Elizabeth Esther. Spiritual memoirs are a favorite of mine, so I was extremely excited to read and review this book. Let's get right to it. :)
Our author describes growing up in a Southern California family who became part of a manipulative religious group. Her grandfather started a church that she calls "The Assembly" and it quickly became extremely structured, rule oriented, and ultimately downright abusive, both physically and emotionally. Women did not have much choice in what they wore due to "modesty" rules. They also did not have much choice in their marriage partner due to a heavy hand by church leadership on the pool of prospects. Children were spanked daily from infancy sometimes until they were teenagers in humiliating and painful ways. Some parts of this book were difficult to read, to be honest.
But the story is compelling. Throughout, the reader is of course rooting for the author to come out of this experience unharmed. And as we move along her story, it's impossible not to want to find out what happens next, despite the disturbing events that she is chronicling. Apocalyptic predictions abound in this church, and so she discusses the protocol her father devises should the End come. The author describes being fearful as a child of the Rapture happening and her being "left behind" in a way that just breaks your heart. She was just a little girl, and truly afraid of the abandonment this would entail. Any parent can't help but want to hug her and assure her that everything will be fine.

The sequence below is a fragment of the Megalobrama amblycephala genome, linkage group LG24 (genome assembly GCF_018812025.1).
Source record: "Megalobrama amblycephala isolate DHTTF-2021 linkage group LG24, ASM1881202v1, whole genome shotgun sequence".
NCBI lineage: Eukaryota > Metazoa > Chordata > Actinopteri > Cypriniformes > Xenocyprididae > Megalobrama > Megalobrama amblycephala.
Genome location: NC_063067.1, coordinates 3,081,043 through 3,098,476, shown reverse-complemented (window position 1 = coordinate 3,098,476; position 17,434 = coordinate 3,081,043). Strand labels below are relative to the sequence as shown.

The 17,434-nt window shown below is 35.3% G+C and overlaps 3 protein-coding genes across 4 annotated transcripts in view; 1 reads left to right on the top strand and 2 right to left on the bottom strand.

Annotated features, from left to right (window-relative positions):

However, in the environment in which she was raised, children were not made to feel emotionally secure. Their church was built on a very narrow worldview and focused so much on the whim and interpretation of their pastor. Following church guidance was the priority, not comforting the anxieties of children about their future or day-to-day difficulties with their way of life.
This memoir has a different "feel" to it than other religious non-fiction that I've read. It's as if the author is telling us her story while trying to guard herself emotionally from the painful events as much as possible. Given her experience, this is totally understandable, and it provides the reader with a tangible sense of what she went through. Real emotion is conveyed here, the words acting as a conduit into a young life inside an insular religious group.
You'll have to read the book to find out exactly how things turn out for our author, but I'll say this: this book involves a conversion story. And our Blessed Mother is a key part of the emotional healing this author was so badly in need of. :)
This was an excellent and fascinating read, and I highly recommend it. You can read chapter 1 for free here. The book is available via Convergent Books for $14.99 (trade paperback), or $11.99 as an ebook.
*Blogging for Books provided this book to me for free in exchange for an honest review